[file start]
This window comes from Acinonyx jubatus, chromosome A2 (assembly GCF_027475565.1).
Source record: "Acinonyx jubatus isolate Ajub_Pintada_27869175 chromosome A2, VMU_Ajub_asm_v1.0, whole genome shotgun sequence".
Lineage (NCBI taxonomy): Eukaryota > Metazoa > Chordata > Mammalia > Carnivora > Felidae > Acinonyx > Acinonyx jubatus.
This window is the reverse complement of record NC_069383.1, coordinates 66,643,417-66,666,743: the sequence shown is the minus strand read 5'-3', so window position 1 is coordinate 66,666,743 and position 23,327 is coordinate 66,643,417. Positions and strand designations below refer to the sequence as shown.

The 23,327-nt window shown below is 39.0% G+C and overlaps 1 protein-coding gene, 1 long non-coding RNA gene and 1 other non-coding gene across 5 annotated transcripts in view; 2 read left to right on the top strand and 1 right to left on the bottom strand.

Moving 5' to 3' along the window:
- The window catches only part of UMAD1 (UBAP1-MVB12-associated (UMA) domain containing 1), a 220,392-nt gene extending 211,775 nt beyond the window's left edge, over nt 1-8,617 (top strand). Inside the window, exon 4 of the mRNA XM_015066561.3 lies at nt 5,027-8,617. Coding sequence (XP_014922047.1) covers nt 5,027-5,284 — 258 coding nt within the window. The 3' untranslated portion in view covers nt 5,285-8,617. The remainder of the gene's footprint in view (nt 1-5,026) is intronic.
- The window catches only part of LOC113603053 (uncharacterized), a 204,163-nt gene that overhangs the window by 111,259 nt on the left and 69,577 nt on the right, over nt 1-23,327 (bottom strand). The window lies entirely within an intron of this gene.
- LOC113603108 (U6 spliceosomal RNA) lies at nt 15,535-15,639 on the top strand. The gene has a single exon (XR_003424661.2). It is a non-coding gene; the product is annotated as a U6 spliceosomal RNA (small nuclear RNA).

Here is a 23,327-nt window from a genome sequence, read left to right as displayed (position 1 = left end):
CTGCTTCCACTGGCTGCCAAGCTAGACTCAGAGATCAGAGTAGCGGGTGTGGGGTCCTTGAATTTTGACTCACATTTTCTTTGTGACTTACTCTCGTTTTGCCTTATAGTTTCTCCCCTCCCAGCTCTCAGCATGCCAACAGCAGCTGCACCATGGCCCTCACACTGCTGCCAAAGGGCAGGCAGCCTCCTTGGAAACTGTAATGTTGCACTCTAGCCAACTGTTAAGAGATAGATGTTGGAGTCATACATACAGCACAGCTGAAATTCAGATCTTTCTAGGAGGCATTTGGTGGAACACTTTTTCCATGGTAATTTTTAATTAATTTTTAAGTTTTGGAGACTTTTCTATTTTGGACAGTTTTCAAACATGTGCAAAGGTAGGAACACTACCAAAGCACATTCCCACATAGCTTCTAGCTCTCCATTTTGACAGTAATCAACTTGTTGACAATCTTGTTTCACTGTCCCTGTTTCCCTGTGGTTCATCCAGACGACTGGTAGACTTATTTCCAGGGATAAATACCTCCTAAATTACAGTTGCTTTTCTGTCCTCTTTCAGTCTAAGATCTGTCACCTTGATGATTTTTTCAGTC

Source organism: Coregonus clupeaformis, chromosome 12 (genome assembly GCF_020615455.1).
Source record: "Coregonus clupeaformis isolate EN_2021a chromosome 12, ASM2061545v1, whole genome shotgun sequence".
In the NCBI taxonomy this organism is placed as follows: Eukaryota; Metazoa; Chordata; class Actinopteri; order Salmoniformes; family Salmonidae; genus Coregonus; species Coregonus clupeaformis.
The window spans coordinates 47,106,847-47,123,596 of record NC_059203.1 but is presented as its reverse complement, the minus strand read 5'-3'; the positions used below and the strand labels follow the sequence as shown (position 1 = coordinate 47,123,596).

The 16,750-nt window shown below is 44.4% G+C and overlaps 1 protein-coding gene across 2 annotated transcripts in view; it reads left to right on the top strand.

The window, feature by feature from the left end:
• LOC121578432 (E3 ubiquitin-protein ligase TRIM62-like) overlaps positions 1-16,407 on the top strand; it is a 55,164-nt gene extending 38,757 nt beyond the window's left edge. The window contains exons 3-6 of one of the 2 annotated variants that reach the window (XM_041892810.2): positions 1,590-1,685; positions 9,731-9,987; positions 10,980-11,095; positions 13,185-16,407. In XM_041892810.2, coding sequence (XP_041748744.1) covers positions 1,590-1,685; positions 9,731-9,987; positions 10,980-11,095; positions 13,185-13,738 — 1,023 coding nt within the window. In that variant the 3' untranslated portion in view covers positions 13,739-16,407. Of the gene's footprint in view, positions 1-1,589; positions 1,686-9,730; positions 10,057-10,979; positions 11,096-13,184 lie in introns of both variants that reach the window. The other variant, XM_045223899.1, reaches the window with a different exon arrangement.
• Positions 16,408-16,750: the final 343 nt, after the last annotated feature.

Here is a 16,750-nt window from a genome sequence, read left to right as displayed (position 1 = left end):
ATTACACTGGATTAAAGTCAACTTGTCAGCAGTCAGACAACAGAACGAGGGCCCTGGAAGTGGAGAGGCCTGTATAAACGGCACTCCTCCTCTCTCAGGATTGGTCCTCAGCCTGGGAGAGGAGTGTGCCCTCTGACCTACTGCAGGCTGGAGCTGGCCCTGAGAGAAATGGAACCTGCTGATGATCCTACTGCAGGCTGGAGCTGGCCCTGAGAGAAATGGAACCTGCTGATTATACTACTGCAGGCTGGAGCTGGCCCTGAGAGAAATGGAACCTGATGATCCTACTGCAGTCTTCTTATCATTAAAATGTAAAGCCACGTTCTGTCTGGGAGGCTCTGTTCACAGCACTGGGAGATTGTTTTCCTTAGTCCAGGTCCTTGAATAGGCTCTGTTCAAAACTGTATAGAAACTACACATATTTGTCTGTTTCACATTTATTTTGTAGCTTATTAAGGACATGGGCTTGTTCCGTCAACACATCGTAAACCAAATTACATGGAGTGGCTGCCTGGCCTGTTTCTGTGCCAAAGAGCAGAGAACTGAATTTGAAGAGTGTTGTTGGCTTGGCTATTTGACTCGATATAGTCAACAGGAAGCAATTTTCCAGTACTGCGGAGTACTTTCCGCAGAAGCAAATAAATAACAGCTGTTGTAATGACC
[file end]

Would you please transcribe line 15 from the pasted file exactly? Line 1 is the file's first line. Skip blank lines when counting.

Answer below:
The window spans coordinates 47,106,847-47,123,596 of record NC_059203.1 but is presented as its reverse complement, the minus strand read 5'-3'; the positions used below and the strand labels follow the sequence as shown (position 1 = coordinate 47,123,596).